Tuesday 9 October 2012

Starting a Henna Course - First Two Lessons

As I am now on leave from work, Little Lady and her dad kindly nominated me for a short course at her school.  It is a five week after school henna application course and requires family learning, so both Little Lady and I must attend.  I love henna and have always wanted to learn, but most of all I love the fact that we can do the course together.

For the first session, the instructor drew some shapes on a white board and asked us to copy them (image below is my and Little Ladies attempts).  These basic shapes are repeated to create more complex henna designs.  We were asked to practise these at home and also to select a henna design we like for the second session  and bring in a picture.

We also had to have a go at creating our own patterns and copying some the instructor created on the board.

If you are interested in following a similar course, the Tap Dancing Lizard has a series of three brilliant booklets which break down the patterns into their composite shapes and then offers step-by-step exercises which allow you to practise each shape and which get more complex (look for The Henna Page How-to volumes 1-3, an example I printed off is below).

In preparation for the second lesson, I pulled out my battered old henna folder and tidied it up.  This holds all of the images I have collected over the years of henna and patterns that could be translated into henna. These come from photos, magazines, brochures, adverts and a few printed from the internet.

For my homework, I picked the shoulder design here (sixth row) from the Henna Cat website of Catharine Hinton. I fell in love with her designs years ago and have used her designs a couple of time to attempt henna on myself.

The instructor got us to create our own henna. The recipe we used was:
  • Pure green henna (the greener the better as this tends to give a deeper stain on the skin).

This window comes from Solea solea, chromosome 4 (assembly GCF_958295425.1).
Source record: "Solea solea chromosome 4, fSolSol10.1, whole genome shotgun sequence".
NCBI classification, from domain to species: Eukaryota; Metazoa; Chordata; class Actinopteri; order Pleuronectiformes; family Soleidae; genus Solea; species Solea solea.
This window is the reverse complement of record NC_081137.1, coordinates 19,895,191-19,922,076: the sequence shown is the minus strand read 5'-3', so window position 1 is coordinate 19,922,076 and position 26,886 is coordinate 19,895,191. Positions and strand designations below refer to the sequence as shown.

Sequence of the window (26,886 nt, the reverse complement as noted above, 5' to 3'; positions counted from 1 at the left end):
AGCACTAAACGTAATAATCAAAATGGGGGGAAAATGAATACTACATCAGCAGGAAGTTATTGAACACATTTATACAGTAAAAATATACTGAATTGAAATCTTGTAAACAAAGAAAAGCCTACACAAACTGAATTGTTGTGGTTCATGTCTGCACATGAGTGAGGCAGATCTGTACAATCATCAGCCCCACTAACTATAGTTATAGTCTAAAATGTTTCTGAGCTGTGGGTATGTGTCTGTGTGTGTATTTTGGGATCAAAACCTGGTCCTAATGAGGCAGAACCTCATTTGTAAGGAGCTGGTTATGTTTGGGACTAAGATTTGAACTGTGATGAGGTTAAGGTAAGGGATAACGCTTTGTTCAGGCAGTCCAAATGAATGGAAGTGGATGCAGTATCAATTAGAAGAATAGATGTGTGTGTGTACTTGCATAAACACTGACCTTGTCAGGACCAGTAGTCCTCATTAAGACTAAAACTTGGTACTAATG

• Water in which a spoon of coffee and one tea bag has been steeped and then cooled (again this gives a deeper colour than plain water).
  • A spoon of honey (or alternatively you can use molasses).

Little Lady loved mixing this and finally stopped moaning about how boring the course was (I think she thought she thought she would turn up and start wielding a henna cone and henna-ing people, so she wasn't very impressed when we spent lots of time registering and then practising on paper).

We had to copy the design we had chosen onto paper and then go over it with the henna using a cocktail stick.  This reminded me of how women used to create designs when I was very small and henna cones weren't commonly available (although I can remember asking for patterns on our hand when we were small and our mum just covering our whole hands with henna paste, resulting in rather unsatisfying orange hands every Eid).

The children had to paint the henna directly onto their paper and the mothers were given glass to cover the design and henna over.

I finished my design and was instructed to wipe it off and start again to get some practise in.  You can bet I took my sweet time the next time round.  I found the whole thing very therapeutic.  I've also met some really nice ladies who are also keen to learn.  For the next session we will be creating our henna cones.  I only hope now I get to do the whole course and don't miss any sessions because I've gone into labour too close to one!


  1. Salams. Can you tell me where to buy the pure green henna? I have a 3 year old who loves henna but im wary of using cones that may have a lot of chemicals in them

  2. assalamualaikum wa rahmatulahi wa barakatu!!!

    MASHA'ALLAH! nice blog sis..this is awesome! i love the henna designs you have going on here! wish i could get these designs down though!!!

    xo khadijah